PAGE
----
2006: Recovery shot, post katrina
Thursday, August 4, 2011
By Tom Ensey
Tracey McGuire, the head pro at Great Southern Golf Course in Gulfport, Miss., told a stranger how to get to the historic course, Mississippi’s oldest.
“Take a left on 90, that’s the beach road,” he said. “You’ll see a frontage road, get on it. Drive until you see the upside-down clubhouse on the left.”
Passing under a canopy of broken, ancient oaks and past demolished buildings, you easily could drive right past the ruins of the 85-year-old clubhouse, which had undergone a $600,000 renovation to restore the opulence of its 1920s heyday, and that was finished only weeks before Hurricane Katrina swept in from the Gulf of Mexico. The day after the storm, one of the boomerang-shaped, 30-foot, carved wood ceiling beams that held up the ballroom roof lay 500 feet away. It just missed the maintenance shed, which has since served as McGuire’s office. The crystal chandeliers were nowhere to be found. Every can of soda in the remnants of the kitchen was popped open by the sudden, unimaginable drop in pressure.
“I think the clubhouse took a tornado right between the eyes,” said McGuire, who vowed the course would open March 1, in time for the start of the high season. So will all but two of Mississippi’s 16 Gulf Coast courses.
Great Southern’s pro shop is gone, the remains of the clubhouse must be hauled off and there will be temporary greens on Nos. 4 and 5, located a Tiger Woods tee shot from the Gulf, which sparkled calmly on a recent winter morning.
“Those two greens and the No. 5 tee box were sucked right out of the ground,” McGuire said. “The course is playable. But people won’t see what they’re used to. We’re used to having a really nice course here, with great greens, great fairways and great roughs. It won’t be that. It will be again, one day.
“But not right away.”
A handful of club employees cleaned up the course, which lost 2,000 trees on the back nine. They attacked first with bulldozers, then with shovels, finally with their bare hands. They built a pyramid of rubble more than 100 feet long and 40 feet high. It took FEMA trucks four days to remove it.
McGuire told a funny story, the sort of gallows humor that keeps Gulf Coast residents going.
One of the members rode out the storm in his house, a few blocks from the course. Homes all around him exploded, but his incurred minimal damage. The club president got through to the member’s cell phone late in the afternoon, after the worst of the seven-hour nightmare was over.
“He asked if he could see how the clubhouse was doing,” McGuire said, grinning. The member walked into his front yard, where he found the plaque listing four-ball tournament champions that dated back to the 1960s.
“I can’t see the clubhouse,” he said. “But I don’t think it’s doing very good.”
Kevin Drum, executive director of the Mississippi Golf Association, acknowledges his industry took a staggering blow. But he’s quick to point out that 90 percent of area courses are open and in far better shape than Great Southern, a victim of its idyllic location near the shore. A few courses have used the opportunity to make improvements, and one or two may be in better shape than before the storm.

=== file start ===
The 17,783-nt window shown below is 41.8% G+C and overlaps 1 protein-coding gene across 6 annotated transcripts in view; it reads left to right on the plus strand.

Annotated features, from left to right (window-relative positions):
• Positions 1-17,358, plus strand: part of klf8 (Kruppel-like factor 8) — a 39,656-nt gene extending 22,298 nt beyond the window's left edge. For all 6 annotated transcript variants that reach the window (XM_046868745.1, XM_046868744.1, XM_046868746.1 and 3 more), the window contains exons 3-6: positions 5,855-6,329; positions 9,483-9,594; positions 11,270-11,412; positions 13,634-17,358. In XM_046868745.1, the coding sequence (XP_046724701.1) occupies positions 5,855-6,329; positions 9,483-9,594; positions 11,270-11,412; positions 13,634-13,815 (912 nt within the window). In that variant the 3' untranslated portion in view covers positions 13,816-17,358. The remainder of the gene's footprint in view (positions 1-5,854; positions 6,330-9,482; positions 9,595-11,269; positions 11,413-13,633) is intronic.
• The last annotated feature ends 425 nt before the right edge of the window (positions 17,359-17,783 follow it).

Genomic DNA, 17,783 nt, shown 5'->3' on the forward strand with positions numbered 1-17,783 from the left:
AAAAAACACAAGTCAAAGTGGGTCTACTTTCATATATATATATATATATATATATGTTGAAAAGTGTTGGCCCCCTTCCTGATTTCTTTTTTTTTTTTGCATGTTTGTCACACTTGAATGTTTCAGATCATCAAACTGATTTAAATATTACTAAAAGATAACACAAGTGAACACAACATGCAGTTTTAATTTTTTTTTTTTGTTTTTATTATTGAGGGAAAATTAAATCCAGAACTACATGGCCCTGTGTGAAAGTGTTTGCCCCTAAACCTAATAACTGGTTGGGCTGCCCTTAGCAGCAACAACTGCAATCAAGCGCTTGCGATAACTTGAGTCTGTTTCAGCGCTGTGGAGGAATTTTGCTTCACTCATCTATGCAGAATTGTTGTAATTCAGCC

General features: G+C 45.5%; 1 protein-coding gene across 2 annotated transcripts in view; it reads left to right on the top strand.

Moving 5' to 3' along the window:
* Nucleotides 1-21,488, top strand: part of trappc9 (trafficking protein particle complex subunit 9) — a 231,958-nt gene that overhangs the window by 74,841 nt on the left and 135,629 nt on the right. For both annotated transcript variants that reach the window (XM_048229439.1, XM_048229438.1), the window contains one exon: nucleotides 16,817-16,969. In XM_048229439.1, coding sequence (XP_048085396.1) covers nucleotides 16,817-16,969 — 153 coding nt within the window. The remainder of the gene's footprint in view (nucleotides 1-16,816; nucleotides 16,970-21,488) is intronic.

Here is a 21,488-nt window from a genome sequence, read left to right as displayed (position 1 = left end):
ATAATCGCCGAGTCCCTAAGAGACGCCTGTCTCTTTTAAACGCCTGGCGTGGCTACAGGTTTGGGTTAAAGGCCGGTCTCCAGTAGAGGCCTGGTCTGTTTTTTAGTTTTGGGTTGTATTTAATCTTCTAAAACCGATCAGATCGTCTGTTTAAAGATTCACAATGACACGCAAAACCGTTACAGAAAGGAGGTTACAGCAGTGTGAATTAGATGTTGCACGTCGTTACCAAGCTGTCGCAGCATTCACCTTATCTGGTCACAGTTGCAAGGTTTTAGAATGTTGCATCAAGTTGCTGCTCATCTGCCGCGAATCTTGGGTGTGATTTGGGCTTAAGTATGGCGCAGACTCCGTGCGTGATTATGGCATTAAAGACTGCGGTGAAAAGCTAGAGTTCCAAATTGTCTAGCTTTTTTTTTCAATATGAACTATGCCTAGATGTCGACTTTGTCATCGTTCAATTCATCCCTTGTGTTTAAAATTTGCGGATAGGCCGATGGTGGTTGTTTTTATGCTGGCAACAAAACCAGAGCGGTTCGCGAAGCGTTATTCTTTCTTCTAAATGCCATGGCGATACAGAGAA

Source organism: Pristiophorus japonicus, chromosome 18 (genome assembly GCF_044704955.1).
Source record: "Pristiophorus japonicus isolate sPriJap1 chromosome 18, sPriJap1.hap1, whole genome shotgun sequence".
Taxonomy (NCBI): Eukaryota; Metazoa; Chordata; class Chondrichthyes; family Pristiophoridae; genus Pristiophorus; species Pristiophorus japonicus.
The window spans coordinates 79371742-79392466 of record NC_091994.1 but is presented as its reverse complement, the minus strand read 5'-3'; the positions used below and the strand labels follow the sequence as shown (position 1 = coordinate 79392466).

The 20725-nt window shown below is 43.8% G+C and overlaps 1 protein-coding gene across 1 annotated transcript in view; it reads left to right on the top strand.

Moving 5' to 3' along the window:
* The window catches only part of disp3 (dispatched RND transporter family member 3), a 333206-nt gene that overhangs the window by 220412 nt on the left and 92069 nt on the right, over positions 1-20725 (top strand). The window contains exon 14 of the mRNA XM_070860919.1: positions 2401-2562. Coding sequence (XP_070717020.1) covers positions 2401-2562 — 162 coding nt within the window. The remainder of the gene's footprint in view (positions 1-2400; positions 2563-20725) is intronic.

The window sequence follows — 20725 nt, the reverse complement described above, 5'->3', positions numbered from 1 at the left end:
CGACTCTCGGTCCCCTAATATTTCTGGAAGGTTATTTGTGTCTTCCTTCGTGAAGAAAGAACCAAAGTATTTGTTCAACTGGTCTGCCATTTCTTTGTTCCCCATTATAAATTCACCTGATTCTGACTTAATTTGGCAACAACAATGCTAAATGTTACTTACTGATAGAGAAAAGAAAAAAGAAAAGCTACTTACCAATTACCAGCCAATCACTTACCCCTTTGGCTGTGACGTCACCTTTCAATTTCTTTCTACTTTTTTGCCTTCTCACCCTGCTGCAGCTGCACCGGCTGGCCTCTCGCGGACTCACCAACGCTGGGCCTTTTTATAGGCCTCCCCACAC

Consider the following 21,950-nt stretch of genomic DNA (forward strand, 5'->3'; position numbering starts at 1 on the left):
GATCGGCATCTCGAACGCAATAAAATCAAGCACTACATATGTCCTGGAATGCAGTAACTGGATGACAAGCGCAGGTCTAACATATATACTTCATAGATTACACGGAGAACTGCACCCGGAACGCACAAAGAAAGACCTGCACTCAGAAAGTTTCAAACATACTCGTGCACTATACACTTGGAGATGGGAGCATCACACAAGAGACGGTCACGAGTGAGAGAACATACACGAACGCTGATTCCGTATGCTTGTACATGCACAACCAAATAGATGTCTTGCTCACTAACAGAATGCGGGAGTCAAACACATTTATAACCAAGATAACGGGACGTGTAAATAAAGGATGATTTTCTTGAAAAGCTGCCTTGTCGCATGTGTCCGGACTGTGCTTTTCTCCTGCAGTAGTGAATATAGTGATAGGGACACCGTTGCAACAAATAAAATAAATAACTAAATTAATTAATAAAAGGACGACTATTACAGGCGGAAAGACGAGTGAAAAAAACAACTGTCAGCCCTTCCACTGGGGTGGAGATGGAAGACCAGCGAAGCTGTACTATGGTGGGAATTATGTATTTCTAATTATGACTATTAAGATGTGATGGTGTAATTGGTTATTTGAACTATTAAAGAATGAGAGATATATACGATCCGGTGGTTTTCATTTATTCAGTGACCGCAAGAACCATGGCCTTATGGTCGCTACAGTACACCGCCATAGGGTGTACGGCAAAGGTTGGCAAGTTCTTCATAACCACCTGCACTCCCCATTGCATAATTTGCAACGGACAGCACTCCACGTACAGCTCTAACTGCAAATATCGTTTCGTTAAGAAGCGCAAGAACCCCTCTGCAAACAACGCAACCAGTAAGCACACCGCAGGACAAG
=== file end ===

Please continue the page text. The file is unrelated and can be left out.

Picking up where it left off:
“If people want to help, come down here and play golf,” Drum said.
Three casinos have reopened in Gulfport, the airport is operating at 90 percent capacity, and even though only about 5,000 of 18,000 hotel rooms are open, reviving the tourist trade will key the rebuilding effort.
Tourism dollars drive revenues in this area – gaming revenues in Gulfport and Biloxi exceeded $900 million in 2004 – and golf drafts off of that business. Tourist traffic is down, but the local golf community is hanging tough.
Business finally is beginning to pick up, and Drum is ever positive. Like many Gulf Coast residents whose livelihood is golf, he is more dedicated than ever.
“After such a catastrophe, it was easy to think that golf’s not important,” he said. “We were all worrying about food and shelter, but people were still calling me wanting to find a course to play on. I started thinking, yeah, golf really is important. It’s playing a bigger role now than it ever did helping people get away from the destruction. . . .
“We’re not in as bad shape as you’d think. That doesn’t mean the people working the course will have a home, but that says a lot about the people here.”
Every course is a story. At Gulf Hills, golfers got a free drop if their shots landed too close to one of the sailboats in the fairways. The course, one of the first to reopen, served as a center for the displaced, with people living in tents.
The Bridges in Bay St. Louis was completely underwater, caked in six inches of mud. It has been reseeded with rye, and they’ll be happy to schedule a tee time for you.
Sunkist in Biloxi was only grazed. It is wide open and in good shape. Broadwater is postponing its opening until midsummer to accommodate some previously planned improvements. It pledges to be better than ever.
Two more new layouts will open this summer, which means there’ll be more golf courses in operation a year after Katrina than the day before the storm.
McGuire said Great Southern, in gratitude, will offer reduced-rate packages to loyalists who show up to play.
“We’re a hurricane zone right now,” he said. “We’ll take care of the people who support us through this, and hope they’ll come back when we’re fixed.”
– Tom Ensey is a sports writer who lives in Montgomery, Ala.
Golfweek.com readers: We value your input and welcome your comments, but please be respectful in this forum.